Adult Autism Support Bear DE

Local resource for adult autism support in Bear. Includes detailed information on local businesses that provide access to information on autism or Asperger down syndrome, education for adults with autism, autism support for adults, as well as advice and content on autism services.

Autism Society of Delaware
(302) 472-2638 or (302) 472-2639
5572 Kirkwood Highway
Wilmington, DE
Support Services
Adult Support, Marriage & Family Counseling, Support Group Meetings, Support Organization

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AdvoServ, DE
(800) 593-4959
4185 Kirkwood-St. Georges Road
Bear, DE
Support Services
Disability Advocacy, Education, Residential Facility

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Alexis Bondy
(302) 368-2515
Newark, DE
Support Services
ABA, Therapy Services, Behavior Assessment, Behavorial Intervention, Early Intervention, Educational Assessment, Research, Speech Therapy, Training/Seminars, Verbal Behavior
Ages Supported
1-5 Grade,11-12 Grade,6-8 Grade,9-10 Grade,Kindergarten,Preschool

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Birth to Three Early Intervention System
(302) 577-4643
1901 N. Dupont Highway 2nd. Fl.
New Castle, DE
Support Services
Early Intervention, Government/State Agency

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Epilepsy Foundation of Delaware, New Castle Corporate Commons
(302) 324-4455
61 Corporate Circle
New Castle, DE
Support Services
Disability Advocacy, Support Organization

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Chesapeake Care Resources, Inc.
(410) 287-5040
80 Marysville Road
North East, MD
Support Services
Adult Support, Career Counseling, Other, Residential, Residential Facility, Respite, Respite/Childcare/Babysitting, Therapy Providers

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Delaware Autism Program
(302) 454-2202
144 Brennen Drive
Newark, DE
Support Services
Education
Ages Supported
Preschool,Kindergarten,1-5 Grade,6-8 Grade,9-10 Grade,11-12 Grade,Adult

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Diann Collins-Met Desk (MetLifes Division of Estate Planning for Special Kids)
(302) 781-1055
111 Continental Dr. Suite 101
Newark, DE
Support Services
Other, Support Organization

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Easter Seals Delaware and MD Eastern Shore-Corporate Headquarters
(302) 324-4444
61 Corporate Circle, New Castle Corp. Commons
New Castle, DE
Support Services
Early Intervention, Support Organization, Therapy Providers

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Programs for Children, Ages 0-2
(302) 577-4647
Health and Social Services, 2nd Floor, Room 231, 1901 North DuPont Highway
New Castle, DE
Support Services
Early Intervention

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Finding The Right Home For Your Adult Child With Autism

Finding the right home for your adult child with autism

Lisa Jo Rudy

Marianne Ehlert of Protected Tomorrows works with the families of people on the autism spectrum to plan for adult living. Available options for people on the autism spectrum vary from state to state and individual to individual. Possibilities range from complete independence to institutional living. Figuring out just what a particular individual needs, where to find it, and how to fund it, can be a complex process.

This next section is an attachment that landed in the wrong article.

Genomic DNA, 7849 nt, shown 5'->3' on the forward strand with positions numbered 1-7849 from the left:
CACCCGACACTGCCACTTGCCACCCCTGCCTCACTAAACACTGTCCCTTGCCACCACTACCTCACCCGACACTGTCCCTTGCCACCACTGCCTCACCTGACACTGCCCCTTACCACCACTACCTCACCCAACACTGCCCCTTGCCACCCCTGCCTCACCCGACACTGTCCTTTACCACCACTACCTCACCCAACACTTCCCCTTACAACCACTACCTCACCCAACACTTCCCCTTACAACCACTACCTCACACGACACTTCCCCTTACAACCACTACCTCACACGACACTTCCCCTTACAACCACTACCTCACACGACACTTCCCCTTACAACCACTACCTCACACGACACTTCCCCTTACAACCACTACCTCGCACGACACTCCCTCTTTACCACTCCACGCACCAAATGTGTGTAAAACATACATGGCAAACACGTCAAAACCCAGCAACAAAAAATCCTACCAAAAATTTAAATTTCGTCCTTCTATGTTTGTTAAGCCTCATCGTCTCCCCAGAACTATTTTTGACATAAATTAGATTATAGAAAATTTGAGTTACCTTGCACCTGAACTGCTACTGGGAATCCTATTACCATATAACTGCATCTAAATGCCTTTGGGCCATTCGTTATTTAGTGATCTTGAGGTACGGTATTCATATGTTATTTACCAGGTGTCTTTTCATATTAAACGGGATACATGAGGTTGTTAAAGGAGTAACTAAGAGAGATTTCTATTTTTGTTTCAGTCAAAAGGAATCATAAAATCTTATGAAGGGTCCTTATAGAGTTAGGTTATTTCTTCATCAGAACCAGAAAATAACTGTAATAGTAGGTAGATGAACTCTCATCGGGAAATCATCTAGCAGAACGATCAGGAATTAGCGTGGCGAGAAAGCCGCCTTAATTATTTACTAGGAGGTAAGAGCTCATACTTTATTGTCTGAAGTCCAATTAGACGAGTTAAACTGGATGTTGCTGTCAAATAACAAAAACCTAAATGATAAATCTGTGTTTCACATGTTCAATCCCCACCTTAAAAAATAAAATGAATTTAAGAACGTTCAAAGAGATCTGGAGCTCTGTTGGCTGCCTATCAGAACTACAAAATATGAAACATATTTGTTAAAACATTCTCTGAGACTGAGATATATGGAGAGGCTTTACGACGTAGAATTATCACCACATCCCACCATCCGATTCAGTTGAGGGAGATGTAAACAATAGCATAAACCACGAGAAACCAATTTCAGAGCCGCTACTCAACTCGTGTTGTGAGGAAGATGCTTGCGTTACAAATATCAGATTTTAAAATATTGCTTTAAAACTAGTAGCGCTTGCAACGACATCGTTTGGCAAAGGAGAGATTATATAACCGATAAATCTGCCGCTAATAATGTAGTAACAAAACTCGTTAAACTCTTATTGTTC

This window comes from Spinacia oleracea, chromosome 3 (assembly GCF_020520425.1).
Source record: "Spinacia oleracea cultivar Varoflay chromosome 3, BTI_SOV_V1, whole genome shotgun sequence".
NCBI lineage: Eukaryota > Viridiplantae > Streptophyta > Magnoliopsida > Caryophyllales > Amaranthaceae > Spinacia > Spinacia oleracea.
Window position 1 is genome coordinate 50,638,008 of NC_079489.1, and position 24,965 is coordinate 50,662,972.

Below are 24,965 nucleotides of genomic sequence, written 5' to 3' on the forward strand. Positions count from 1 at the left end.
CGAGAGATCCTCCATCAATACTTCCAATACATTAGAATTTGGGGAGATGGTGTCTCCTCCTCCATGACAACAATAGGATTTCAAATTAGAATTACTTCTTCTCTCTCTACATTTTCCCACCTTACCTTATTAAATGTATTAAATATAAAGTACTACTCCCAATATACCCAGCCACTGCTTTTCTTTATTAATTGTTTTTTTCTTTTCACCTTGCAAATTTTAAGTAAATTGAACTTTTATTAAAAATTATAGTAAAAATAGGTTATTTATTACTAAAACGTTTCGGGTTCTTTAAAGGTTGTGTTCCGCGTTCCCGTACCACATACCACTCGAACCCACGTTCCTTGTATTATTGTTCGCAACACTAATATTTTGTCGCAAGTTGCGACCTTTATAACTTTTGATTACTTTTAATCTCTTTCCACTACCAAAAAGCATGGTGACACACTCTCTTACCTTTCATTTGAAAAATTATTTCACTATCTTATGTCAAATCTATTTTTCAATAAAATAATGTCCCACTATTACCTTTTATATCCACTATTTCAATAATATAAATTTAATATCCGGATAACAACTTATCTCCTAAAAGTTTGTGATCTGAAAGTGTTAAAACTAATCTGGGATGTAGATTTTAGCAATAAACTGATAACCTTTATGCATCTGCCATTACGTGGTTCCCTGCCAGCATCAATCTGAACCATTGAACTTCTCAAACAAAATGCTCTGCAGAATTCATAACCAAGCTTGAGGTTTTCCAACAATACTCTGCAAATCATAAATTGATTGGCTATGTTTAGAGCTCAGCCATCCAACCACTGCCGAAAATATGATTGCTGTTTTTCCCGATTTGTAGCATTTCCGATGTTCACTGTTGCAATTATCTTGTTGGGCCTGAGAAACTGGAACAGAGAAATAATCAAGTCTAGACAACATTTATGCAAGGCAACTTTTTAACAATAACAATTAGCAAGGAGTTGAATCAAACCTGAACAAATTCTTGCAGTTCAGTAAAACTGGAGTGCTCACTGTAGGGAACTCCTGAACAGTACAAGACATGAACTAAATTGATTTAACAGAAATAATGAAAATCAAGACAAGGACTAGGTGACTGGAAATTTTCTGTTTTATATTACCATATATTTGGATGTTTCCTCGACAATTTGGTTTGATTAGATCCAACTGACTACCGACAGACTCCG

Ehlert notes that it's important to begin thinking about adult living while your child with autism is still young. In part, that's because children with autism are usually eligible for special needs and transition programs through their schools, which means that your child's educational program can be crafted to support your plans for the future. It's also because the process of thinking through, planning for and creating an ideal living situation for a person on the autism spectrum may take a long time.

Step One - Envision an Ideal Setting for Your Adult Child With Autism
All parents, Ehlert says, want their children to be "safe and happy" as adults. But every parent has a different vision of what "safe and happy" might look like. That vision, she says, depends as much on the parent's experience and attitudes as on the child's abilities and preferences. Still, it's important for parents to start thinking about their own vision for their child's future before making any concrete actions.

Where would your child thrive? In a city? On a farm? On his own? With a group? At home with parents? In essence, says Ehlert, there are five general living options available:

∗ At home with family

∗ Apartment with services that come in and check on residents (make sure they are paying bills, cleaning, etc.) These are living support services, and they could be privately or publically funded.

∗ Housing unit program/roommate -- individuals live in a house or apartment building that belongs to a structured support group; caregiver makes sure everyone is OK at night, runs programs, etc.

∗ Group home (community integrated living arrangement) -- caregiver lives on site

∗ "Dorm-style," large facilities (institutional settings, very low level workshop living)

Step Two - Determine if Your Ideal Setting Exists
Once parents (or parents and their teenage children with autism) have identified an ideal living situation, the next step is to determine whether such as setting already exists or whether the family will have to create the setting. A surprising number of parents are involved with or considering involvement with the creation of a residential setting for their child with autism. Some are funding or developing supportive living situations; others are envisioning and creating work/home settings in towns, cities, and rural areas.

Often, information about adult living situations in your state or province is available thr...

Click here to read the rest of this article from Autism Support Network